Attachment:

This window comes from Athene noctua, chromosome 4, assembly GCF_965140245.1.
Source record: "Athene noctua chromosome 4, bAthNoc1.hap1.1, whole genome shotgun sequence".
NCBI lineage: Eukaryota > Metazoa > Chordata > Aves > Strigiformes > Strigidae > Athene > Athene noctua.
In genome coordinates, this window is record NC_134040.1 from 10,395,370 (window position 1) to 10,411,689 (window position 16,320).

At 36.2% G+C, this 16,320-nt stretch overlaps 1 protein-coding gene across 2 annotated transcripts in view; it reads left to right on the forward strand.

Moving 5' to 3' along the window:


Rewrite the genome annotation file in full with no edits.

This window comes from Athene noctua, chromosome 4, assembly GCF_965140245.1.
Source record: "Athene noctua chromosome 4, bAthNoc1.hap1.1, whole genome shotgun sequence".
NCBI lineage: Eukaryota > Metazoa > Chordata > Aves > Strigiformes > Strigidae > Athene > Athene noctua.
In genome coordinates, this window is record NC_134040.1 from 10,395,370 (window position 1) to 10,411,689 (window position 16,320).

At 36.2% G+C, this 16,320-nt stretch overlaps 1 protein-coding gene across 2 annotated transcripts in view; it reads left to right on the forward strand.

Moving 5' to 3' along the window: